Under the Dome

NC House Democrats say marriage bill override is ‘null and void’

With their children, Phinnlei, 6, and Oliver Scott, 4, Christian Scott, left, of Apex, gets married to her partner Robyn Ross, right, around 9:15pm at the Wake County Justice Center on Friday, October 10, 2014. They were the second-to-last couple to tie the knot on the first day that same-sex marriages could take place in North Carolina.
With their children, Phinnlei, 6, and Oliver Scott, 4, Christian Scott, left, of Apex, gets married to her partner Robyn Ross, right, around 9:15pm at the Wake County Justice Center on Friday, October 10, 2014. They were the second-to-last couple to tie the knot on the first day that same-sex marriages could take place in North Carolina. clowenst@newsobserver.com

N.C. House Democrats filed a formal complaint Tuesday arguing that the veto override of a bill exempting magistrates from marriage duties should be “null and void.”

The three-page letter – signed by House Democratic Leader Larry Hall and nearly all House Democrats – says that Speaker Tim Moore violated the chamber’s procedural rules when he left Senate Bill 2 on the calendar for a week before taking a vote.

The legislation, now a law, allows magistrates and register of deeds employees to avoid marriage duties if they invoke “any sincerely held religious objection.” The law is intended to prevent employees who oppose same-sex marriage from losing their jobs.

The complaint was made under a little-used provision in the state constitution that allows legislators to “dissent from and protest against any act or resolve which he may think injurious to the public or to any individual, and have the reasons of his dissent entered on the journal.” The journal is the official record of House proceedings; the complaint doesn’t prevent Senate Bill 2 from becoming law.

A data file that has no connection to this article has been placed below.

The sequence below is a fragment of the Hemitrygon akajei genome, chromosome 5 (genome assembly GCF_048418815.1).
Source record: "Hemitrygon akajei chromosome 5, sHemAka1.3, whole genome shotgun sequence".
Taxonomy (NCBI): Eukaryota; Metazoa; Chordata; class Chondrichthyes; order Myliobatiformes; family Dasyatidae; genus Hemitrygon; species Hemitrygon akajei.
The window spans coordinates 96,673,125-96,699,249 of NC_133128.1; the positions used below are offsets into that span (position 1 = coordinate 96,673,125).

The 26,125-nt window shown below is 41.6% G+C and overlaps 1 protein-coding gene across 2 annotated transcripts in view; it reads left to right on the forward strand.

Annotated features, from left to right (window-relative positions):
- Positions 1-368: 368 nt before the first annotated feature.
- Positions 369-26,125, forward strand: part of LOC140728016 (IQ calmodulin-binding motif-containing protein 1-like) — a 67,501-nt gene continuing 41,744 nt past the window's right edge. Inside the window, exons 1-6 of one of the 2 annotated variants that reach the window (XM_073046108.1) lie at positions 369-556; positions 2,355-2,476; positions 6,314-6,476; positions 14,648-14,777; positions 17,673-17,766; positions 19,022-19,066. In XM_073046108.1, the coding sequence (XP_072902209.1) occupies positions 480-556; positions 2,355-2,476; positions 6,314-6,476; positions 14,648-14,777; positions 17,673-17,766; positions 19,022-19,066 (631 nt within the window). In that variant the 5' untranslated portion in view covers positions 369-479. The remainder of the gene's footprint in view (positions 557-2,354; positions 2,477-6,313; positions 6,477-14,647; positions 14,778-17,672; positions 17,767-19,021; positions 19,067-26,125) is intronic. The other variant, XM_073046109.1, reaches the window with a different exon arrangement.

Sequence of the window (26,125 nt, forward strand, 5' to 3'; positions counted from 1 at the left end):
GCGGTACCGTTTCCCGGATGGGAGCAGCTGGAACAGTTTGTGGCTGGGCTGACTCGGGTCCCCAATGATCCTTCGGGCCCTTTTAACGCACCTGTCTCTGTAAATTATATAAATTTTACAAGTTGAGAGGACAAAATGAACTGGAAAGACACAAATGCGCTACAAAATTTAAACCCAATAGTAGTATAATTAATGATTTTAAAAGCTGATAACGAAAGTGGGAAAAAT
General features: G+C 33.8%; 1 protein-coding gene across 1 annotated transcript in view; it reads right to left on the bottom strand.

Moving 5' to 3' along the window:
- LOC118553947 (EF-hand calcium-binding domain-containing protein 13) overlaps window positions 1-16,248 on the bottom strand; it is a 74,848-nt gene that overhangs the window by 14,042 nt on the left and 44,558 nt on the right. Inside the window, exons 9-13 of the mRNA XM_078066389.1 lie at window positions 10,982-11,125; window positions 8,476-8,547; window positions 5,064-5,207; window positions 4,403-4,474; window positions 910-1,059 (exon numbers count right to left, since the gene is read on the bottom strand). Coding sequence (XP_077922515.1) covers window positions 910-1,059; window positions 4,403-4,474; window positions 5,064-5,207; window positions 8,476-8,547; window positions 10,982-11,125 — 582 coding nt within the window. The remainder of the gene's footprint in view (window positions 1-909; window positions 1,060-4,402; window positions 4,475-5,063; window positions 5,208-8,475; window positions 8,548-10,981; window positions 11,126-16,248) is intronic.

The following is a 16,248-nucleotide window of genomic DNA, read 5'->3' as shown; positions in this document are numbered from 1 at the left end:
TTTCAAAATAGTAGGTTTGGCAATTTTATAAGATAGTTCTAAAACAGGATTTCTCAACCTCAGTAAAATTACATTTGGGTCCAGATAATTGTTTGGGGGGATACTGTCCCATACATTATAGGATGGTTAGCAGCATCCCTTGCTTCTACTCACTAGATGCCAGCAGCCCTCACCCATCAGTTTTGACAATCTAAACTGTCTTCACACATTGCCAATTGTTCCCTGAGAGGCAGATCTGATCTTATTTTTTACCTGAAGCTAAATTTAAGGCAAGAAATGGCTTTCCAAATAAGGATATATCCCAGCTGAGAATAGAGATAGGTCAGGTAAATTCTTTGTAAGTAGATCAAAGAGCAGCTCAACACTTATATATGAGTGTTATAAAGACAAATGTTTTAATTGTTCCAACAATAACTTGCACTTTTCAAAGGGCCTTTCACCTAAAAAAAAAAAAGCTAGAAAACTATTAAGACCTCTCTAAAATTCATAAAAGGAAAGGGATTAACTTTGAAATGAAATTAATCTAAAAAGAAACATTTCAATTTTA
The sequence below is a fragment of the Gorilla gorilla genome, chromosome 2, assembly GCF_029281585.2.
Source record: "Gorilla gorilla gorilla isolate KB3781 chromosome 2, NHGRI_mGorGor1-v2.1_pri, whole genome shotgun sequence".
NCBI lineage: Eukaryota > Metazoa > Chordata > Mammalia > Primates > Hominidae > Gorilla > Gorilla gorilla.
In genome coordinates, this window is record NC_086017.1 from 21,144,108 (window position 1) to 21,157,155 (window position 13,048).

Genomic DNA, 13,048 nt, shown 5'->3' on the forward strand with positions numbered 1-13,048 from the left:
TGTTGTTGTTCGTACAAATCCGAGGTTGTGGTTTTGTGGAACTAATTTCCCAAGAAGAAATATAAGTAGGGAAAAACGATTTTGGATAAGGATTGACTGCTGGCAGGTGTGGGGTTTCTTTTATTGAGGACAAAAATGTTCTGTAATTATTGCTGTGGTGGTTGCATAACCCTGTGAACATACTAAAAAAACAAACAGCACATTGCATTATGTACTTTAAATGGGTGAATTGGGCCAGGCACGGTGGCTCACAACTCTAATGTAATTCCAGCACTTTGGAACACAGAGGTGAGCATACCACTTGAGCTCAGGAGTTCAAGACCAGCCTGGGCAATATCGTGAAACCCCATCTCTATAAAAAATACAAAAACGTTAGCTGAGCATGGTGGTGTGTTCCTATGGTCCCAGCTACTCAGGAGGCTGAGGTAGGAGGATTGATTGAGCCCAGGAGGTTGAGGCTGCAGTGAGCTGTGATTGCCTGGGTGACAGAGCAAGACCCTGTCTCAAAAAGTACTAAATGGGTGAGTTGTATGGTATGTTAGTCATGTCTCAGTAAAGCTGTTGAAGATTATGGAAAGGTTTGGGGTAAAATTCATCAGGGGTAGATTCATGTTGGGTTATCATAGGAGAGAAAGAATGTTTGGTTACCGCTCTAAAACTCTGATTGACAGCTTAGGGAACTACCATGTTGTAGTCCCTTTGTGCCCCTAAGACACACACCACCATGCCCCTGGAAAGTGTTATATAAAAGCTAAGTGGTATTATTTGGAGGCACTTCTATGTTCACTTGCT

In the letter, Democrats say that debate on the override was “severely limited,” and the entire process took place in only 240 seconds.

The letter notes that the constitution requires the legislature to “proceed to reconsider” a bill following the governor’s veto. “For 10 days the House calendared the veto override for a vote each legislative day, but never proceeded to debate or vote on it,” the Democrats wrote.

Democrats also say the override vote should have taken place as soon as it appeared on the published House calendar. Moore said he planned to bring up the override when he had the votes he needed.

“Holding a governor’s veto in limbo until the timing pleases the majority is unconstitutional,” the letter said.

In addition to the constitutional concern, Democrats said the override procedure violated House Rule 5, which they say requires a vote to change the chamber’s agenda order or postpone a bill. Senate Bill 2 appeared on the calendar for several days under the heading “unfinished business” and was skipped over without comment.

“All of these provisions work in tandem and were synergistically violated from June 2-11, 2015, rendering the House override vote null and void,” the Democrats’ letter concludes.

Moore made no comments about the issue during Tuesday’s session when Hall presented the complaint. But the speaker defended the process shortly after the override vote on June 11. “We had multiple hours of debate on this bill, so it’s had a full process,” he said at the time.

Campbell: 919-829-4698;

Twitter: @RaleighReporter

  Comments